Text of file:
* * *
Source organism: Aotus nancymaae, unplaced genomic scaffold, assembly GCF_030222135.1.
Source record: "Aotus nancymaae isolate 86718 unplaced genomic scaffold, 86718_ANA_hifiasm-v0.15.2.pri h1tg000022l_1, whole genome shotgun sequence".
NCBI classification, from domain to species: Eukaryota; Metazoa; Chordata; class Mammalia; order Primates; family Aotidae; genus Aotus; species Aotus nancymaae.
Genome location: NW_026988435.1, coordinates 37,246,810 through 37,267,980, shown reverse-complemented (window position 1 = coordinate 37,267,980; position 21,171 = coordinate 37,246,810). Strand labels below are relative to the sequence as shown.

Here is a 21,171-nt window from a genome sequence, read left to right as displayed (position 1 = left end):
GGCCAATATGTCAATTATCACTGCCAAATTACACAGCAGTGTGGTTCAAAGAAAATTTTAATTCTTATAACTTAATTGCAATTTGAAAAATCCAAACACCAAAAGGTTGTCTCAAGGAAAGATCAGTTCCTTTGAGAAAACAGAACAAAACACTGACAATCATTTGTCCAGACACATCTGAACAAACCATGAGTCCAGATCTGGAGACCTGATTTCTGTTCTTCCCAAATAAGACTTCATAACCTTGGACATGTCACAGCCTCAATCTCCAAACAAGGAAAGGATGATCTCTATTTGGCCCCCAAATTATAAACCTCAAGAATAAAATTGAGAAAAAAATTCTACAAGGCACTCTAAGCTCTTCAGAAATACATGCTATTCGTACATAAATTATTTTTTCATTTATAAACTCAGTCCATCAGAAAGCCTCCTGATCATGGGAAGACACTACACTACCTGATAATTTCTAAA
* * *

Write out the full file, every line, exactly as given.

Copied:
Source organism: Aotus nancymaae, unplaced genomic scaffold, assembly GCF_030222135.1.
Source record: "Aotus nancymaae isolate 86718 unplaced genomic scaffold, 86718_ANA_hifiasm-v0.15.2.pri h1tg000022l_1, whole genome shotgun sequence".
NCBI classification, from domain to species: Eukaryota; Metazoa; Chordata; class Mammalia; order Primates; family Aotidae; genus Aotus; species Aotus nancymaae.
Genome location: NW_026988435.1, coordinates 37,246,810 through 37,267,980, shown reverse-complemented (window position 1 = coordinate 37,267,980; position 21,171 = coordinate 37,246,810). Strand labels below are relative to the sequence as shown.

Here is a 21,171-nt window from a genome sequence, read left to right as displayed (position 1 = left end):
GGCCAATATGTCAATTATCACTGCCAAATTACACAGCAGTGTGGTTCAAAGAAAATTTTAATTCTTATAACTTAATTGCAATTTGAAAAATCCAAACACCAAAAGGTTGTCTCAAGGAAAGATCAGTTCCTTTGAGAAAACAGAACAAAACACTGACAATCATTTGTCCAGACACATCTGAACAAACCATGAGTCCAGATCTGGAGACCTGATTTCTGTTCTTCCCAAATAAGACTTCATAACCTTGGACATGTCACAGCCTCAATCTCCAAACAAGGAAAGGATGATCTCTATTTGGCCCCCAAATTATAAACCTCAAGAATAAAATTGAGAAAAAAATTCTACAAGGCACTCTAAGCTCTTCAGAAATACATGCTATTCGTACATAAATTATTTTTTCATTTATAAACTCAGTCCATCAGAAAGCCTCCTGATCATGGGAAGACACTACACTACCTGATAATTTCTAAA